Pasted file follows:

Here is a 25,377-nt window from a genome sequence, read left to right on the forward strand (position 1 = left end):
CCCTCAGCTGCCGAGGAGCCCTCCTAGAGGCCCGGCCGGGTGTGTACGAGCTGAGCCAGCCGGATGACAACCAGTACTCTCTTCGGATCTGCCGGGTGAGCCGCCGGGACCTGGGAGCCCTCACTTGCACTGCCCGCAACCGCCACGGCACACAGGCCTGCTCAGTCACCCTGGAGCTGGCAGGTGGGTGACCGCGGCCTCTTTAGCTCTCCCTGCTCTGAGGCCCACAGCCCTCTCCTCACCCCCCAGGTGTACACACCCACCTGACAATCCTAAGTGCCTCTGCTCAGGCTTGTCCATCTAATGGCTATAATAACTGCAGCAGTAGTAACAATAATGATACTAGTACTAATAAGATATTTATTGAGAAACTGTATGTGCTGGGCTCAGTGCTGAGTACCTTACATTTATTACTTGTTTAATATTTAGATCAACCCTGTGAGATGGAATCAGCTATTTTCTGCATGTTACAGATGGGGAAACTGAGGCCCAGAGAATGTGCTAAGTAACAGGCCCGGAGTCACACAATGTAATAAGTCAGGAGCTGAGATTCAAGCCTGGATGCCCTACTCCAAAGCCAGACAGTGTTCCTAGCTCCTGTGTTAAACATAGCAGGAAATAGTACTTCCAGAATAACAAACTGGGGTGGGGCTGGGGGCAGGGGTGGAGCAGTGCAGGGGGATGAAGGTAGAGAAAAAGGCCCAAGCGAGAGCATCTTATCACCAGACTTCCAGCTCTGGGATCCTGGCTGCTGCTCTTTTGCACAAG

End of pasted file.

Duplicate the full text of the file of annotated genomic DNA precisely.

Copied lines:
Here is a 25,377-nt window from a genome sequence, read left to right on the forward strand (position 1 = left end):
CCCTCAGCTGCCGAGGAGCCCTCCTAGAGGCCCGGCCGGGTGTGTACGAGCTGAGCCAGCCGGATGACAACCAGTACTCTCTTCGGATCTGCCGGGTGAGCCGCCGGGACCTGGGAGCCCTCACTTGCACTGCCCGCAACCGCCACGGCACACAGGCCTGCTCAGTCACCCTGGAGCTGGCAGGTGGGTGACCGCGGCCTCTTTAGCTCTCCCTGCTCTGAGGCCCACAGCCCTCTCCTCACCCCCCAGGTGTACACACCCACCTGACAATCCTAAGTGCCTCTGCTCAGGCTTGTCCATCTAATGGCTATAATAACTGCAGCAGTAGTAACAATAATGATACTAGTACTAATAAGATATTTATTGAGAAACTGTATGTGCTGGGCTCAGTGCTGAGTACCTTACATTTATTACTTGTTTAATATTTAGATCAACCCTGTGAGATGGAATCAGCTATTTTCTGCATGTTACAGATGGGGAAACTGAGGCCCAGAGAATGTGCTAAGTAACAGGCCCGGAGTCACACAATGTAATAAGTCAGGAGCTGAGATTCAAGCCTGGATGCCCTACTCCAAAGCCAGACAGTGTTCCTAGCTCCTGTGTTAAACATAGCAGGAAATAGTACTTCCAGAATAACAAACTGGGGTGGGGCTGGGGGCAGGGGTGGAGCAGTGCAGGGGGATGAAGGTAGAGAAAAAGGCCCAAGCGAGAGCATCTTATCACCAGACTTCCAGCTCTGGGATCCTGGCTGCTGCTCTTTTGCACAAG